The site of the pipeline explosion in Onehunga that killed
Charges have been proven against a company charged over
the Onehunga pipeline explosion which killed a woman in 2011.
The Ministry of Business, Innovation and Employment laid two
Health and Safety in Employment Act charges against Canadian
Pacific Limited in relation to the Onehunga pipeline
explosion on 4 June 2011.
Watercare employee Philomen Gulland, 48, was killed when an
explosion ripped through an underground pipe in Onehunga.
Ian Winson, an engineer, also suffered horrific injuries in
the incident and later had both his legs amputated above the
Several other workers were injured.
Canadian Pacific, a contractor, was found guilty of failing
to take all practicable steps to protect employees and ailing
to take all practicable steps to protect others.
According to the Ministry of Business, Innovation and
Enterprise, a reserved judgement was released today by Judge
He said the company should have, but failed to, take
practicable steps to identify the hazard of explosive gas,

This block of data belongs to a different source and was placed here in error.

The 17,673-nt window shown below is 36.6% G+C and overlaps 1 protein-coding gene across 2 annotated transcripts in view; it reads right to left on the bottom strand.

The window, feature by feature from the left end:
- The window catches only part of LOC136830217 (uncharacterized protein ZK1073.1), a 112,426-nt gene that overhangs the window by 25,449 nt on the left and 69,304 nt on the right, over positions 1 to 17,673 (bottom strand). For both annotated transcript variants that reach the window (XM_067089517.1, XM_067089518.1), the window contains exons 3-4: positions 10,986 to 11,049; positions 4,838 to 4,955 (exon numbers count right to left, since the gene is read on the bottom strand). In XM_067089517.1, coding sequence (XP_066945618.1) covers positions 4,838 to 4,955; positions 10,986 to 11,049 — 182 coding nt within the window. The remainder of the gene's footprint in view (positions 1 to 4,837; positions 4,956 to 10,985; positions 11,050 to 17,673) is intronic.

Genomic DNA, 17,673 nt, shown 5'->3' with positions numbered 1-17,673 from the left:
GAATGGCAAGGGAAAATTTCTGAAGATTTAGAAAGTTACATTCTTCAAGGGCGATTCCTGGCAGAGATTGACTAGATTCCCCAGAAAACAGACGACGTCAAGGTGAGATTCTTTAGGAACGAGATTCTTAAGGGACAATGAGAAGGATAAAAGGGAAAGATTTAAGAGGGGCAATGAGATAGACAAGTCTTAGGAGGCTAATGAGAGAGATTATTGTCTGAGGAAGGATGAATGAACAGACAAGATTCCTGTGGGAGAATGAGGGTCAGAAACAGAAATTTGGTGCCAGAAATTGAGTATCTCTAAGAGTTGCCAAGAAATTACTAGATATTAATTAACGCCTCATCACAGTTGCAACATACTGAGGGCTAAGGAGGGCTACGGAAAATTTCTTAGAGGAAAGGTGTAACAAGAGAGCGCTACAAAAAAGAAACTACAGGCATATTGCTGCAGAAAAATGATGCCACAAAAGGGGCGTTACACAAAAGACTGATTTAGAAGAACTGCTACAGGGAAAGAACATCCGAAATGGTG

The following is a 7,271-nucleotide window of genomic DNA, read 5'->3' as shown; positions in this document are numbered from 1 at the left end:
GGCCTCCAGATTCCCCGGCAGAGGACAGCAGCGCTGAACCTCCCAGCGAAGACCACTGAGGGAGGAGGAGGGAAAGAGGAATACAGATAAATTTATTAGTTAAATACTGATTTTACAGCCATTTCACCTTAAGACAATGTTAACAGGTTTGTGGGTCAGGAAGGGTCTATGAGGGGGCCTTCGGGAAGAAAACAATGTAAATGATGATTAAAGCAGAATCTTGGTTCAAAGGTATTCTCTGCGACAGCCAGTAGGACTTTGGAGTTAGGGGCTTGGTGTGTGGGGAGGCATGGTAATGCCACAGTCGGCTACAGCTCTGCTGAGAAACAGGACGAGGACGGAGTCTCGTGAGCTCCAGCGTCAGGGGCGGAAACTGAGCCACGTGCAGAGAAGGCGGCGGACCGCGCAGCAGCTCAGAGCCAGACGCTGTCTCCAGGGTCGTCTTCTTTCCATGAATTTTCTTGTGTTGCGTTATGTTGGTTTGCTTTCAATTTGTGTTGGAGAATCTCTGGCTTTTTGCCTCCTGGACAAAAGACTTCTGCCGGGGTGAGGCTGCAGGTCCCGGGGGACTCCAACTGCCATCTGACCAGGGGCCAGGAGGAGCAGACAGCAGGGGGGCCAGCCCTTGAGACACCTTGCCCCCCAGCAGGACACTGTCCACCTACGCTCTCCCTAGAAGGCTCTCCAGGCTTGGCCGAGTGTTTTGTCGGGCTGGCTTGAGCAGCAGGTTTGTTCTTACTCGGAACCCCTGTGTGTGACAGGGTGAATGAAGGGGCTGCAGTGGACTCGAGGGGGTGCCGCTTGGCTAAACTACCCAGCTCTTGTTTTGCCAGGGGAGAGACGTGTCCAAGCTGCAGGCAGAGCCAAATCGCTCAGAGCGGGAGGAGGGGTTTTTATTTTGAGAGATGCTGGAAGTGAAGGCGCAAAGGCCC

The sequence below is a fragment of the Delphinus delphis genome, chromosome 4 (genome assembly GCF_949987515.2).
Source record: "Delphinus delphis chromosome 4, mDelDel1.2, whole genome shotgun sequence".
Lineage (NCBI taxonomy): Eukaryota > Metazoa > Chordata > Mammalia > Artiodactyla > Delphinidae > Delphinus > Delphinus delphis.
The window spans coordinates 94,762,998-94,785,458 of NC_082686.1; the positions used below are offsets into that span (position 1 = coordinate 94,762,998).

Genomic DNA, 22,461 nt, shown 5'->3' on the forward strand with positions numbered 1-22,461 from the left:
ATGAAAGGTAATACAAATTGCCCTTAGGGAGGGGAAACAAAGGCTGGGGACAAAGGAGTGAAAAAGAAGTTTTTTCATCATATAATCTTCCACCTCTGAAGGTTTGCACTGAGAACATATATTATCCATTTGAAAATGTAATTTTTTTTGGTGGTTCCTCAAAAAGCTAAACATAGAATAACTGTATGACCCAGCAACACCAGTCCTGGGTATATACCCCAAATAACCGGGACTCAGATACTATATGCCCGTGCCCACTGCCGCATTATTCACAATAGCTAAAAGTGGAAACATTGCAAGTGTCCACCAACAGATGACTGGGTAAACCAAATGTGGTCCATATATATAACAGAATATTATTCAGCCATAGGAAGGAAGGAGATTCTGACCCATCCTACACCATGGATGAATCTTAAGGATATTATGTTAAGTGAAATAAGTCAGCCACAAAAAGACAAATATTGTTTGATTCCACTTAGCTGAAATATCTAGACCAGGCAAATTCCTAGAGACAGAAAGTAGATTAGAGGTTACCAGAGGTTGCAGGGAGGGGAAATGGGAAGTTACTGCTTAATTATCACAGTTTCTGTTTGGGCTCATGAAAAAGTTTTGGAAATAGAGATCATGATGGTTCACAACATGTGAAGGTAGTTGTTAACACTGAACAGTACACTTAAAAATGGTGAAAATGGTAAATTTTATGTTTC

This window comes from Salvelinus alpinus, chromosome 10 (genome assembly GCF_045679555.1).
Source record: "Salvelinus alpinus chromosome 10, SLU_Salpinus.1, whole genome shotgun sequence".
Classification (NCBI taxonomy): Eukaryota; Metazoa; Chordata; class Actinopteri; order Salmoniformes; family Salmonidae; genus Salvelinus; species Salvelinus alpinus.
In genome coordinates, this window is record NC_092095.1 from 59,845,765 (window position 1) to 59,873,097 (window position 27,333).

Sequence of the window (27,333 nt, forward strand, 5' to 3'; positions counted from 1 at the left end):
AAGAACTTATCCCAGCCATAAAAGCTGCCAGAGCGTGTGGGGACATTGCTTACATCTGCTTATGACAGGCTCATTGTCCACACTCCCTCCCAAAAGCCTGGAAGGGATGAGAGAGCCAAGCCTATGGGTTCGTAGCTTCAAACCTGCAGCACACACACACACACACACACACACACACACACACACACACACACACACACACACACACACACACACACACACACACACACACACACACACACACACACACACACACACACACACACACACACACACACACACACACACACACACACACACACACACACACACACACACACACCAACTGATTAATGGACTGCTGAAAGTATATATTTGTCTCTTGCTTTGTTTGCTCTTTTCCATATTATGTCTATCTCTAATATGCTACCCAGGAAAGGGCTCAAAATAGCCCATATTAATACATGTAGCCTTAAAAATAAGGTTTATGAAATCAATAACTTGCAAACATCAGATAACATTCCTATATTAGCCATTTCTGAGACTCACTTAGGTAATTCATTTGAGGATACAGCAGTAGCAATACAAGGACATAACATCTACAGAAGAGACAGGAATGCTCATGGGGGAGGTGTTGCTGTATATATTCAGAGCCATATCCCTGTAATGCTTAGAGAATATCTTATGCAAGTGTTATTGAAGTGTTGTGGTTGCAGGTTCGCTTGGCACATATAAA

instruct its employees to follow the Watercare Services
Limited restricted area procedure and carry out atmosphere
testing or monitoring prior to and during the "hotwork".
"Because the monitoring was never carried out it is
impossible to come to any conclusion as to causation [of the
explosion] and in any event I am not required to.
"Thus the charges are established but there is no sufficient
proof that the failures identified were causative of the
explosion," Judge Ronayne said.
A sentencing date for Canadian Pacific Limited has not yet
In September, Watercare Services Limited was convicted, fined
$81,000 and ordered to pay $315,000 in reparations.